If there’s anything that the Arizona Fall League had shown us, it’s that the New York Yankees should have confidence in finding a closer. Once Mariano Rivera decides to call it quits, the Yankees hopefully will have bred Mark Montgomery for that role. What we’ve seen from Montgomery, not only in the fall league, but in his two years in the minor leagues, have been nothing but impressive results. At 22, Montgomery has saved 30 games between A, A+ and Double-A and the highest his ERA has been is 2.25. He’s been spectacular in his relief role in the minors, so it makes you wonder what he’ll be doing up here someday.
Montgomery was ranked the number one relief prospect inside the Yankees organization just a few days ago; so that right there tells you he’s good. Montgomery has shown promise in nearly all aspects of pitching. The fact that he’s flying by Double-A and will more than likely be in Triple-A sometime in 2013 gives the Yankees more to work with, especially with a bullpen that tailed somewhat off this season.
Obviously Montgomery is not major league ready, but may soon find himself on the 40-man roster. What’s the most impressive thing about him is his increased K/9 (13.61 to 14.25) and his decreasing BB/9 (3.57 to 2.25) between A+ and Double-A. He’s been compared heavily to David Robertson in most regards, but will eventually find his own identity once he’s up in the bigs.
His slider has been marked as one of his best pitches, if not one of the best in the minors. Montgomery has a pretty decent four-seam fastball that touches up to 95 mph and a two-seamer that he’s been working with. Also, Montgomery features a change-up, which remains to be a work in progress. Much like Rivera’s distinction with his cutter, perhaps someday batters will fear Montgomery for his slider.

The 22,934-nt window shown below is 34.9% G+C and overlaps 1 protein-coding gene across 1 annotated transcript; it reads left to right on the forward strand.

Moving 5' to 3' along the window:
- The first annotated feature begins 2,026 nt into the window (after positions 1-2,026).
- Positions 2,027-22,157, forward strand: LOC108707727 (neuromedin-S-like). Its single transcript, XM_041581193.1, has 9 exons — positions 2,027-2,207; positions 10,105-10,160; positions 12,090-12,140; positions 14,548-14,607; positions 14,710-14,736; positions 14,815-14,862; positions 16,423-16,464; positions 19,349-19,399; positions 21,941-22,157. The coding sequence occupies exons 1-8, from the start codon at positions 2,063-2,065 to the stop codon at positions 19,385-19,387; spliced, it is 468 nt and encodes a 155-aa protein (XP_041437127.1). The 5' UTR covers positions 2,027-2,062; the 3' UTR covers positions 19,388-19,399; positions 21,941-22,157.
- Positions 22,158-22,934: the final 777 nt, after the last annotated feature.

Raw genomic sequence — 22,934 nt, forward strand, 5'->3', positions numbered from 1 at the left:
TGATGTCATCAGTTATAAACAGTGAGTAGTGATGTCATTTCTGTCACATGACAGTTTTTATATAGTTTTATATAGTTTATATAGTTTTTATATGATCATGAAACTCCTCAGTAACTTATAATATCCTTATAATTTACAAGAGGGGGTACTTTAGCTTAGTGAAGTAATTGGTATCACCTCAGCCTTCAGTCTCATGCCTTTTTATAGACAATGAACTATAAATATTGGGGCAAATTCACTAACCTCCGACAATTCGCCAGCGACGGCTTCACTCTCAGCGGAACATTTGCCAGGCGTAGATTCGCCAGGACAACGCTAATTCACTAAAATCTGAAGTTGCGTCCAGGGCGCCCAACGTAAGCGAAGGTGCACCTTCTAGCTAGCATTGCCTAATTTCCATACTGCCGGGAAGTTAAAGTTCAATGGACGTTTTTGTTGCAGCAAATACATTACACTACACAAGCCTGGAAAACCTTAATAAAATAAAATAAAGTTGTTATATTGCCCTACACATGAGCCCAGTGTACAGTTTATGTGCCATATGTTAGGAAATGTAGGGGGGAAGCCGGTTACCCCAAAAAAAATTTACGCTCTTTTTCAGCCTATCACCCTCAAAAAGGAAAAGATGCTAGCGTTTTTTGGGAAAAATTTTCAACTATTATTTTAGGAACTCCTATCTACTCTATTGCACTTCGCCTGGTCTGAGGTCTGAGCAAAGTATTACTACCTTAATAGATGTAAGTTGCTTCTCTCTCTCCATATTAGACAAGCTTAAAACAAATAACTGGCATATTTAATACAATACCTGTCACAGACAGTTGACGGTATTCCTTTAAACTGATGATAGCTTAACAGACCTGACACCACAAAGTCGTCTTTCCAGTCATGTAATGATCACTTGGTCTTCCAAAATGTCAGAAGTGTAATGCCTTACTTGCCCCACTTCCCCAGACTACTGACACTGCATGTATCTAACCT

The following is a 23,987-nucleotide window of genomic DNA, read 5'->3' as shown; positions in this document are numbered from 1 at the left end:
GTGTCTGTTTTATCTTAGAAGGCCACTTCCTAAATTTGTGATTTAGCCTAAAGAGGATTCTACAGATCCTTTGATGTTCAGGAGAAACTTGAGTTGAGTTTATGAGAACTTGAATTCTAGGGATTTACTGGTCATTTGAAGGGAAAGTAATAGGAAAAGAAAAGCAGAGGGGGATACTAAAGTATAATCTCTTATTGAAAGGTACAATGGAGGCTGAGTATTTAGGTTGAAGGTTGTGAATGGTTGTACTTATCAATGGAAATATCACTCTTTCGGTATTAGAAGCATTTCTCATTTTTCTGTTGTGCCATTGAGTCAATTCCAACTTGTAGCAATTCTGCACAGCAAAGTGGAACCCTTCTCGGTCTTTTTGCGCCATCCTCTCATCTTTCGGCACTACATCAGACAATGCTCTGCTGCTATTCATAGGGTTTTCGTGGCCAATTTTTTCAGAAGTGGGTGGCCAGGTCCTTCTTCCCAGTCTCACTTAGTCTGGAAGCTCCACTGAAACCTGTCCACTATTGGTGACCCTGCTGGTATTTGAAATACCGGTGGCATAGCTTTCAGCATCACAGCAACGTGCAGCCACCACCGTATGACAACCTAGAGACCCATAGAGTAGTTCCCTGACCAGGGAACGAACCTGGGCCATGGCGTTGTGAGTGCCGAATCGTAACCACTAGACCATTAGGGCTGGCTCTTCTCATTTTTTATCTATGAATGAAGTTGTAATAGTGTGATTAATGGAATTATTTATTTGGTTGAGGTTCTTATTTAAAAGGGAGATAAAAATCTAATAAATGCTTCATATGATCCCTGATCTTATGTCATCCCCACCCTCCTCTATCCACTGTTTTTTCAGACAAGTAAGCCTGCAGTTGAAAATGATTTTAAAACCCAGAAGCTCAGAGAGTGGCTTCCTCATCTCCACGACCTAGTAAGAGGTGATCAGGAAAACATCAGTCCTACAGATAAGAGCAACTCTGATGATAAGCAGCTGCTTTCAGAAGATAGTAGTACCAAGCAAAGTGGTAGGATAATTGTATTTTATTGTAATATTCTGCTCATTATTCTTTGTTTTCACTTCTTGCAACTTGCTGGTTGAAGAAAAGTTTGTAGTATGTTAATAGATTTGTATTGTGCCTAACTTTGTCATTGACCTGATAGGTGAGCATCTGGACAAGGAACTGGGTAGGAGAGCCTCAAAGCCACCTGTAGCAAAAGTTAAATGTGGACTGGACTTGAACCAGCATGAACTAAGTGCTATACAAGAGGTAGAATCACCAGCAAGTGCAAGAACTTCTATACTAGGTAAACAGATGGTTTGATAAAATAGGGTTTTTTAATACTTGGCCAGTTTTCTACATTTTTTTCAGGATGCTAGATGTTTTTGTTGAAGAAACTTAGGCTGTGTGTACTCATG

In 2012, Montgomery got his first taste of Double-A baseball. In his time there, he pitched 24 innings in 15 games while retaining a 3-1 record with one save, an ERA of 1.88 and had 38 strikeouts. It’s not inconceivable to say at some point they may have him start in Double or even Triple-A, but once he gets to the majors, I think he’ll see a more definitive role.
What the Yankees want to avoid doing to Montgomery is what they did to Phil Hughes and Joba Chamberlain – starting, then relief, then starting or vice versa if we’re talking about Chamberlain. These changes in a short amount of time really messed with these guys in the sense that they didn’t have a solidified job in either the rotation or bullpen, but they’ve been able to bounce back after some rough times. What the Yankees are currently doing with David Phelps, however, seems to be working as he is that spot-start stopgap guy. I’d recommend we avoid this road with Montgomery.
When it’s all said and done, is Montgomery going to usher in a new age of closing someday in New York? I’d like to think so because the chances of it happening are actually rather high. He’s shown us nothing but impressive appearances and even his time in the Arizona Fall League this season just backed up his outings during the regular season. He’s definitely someone the Yankees may have struck gold on, at least in terms of the future of this bullpen.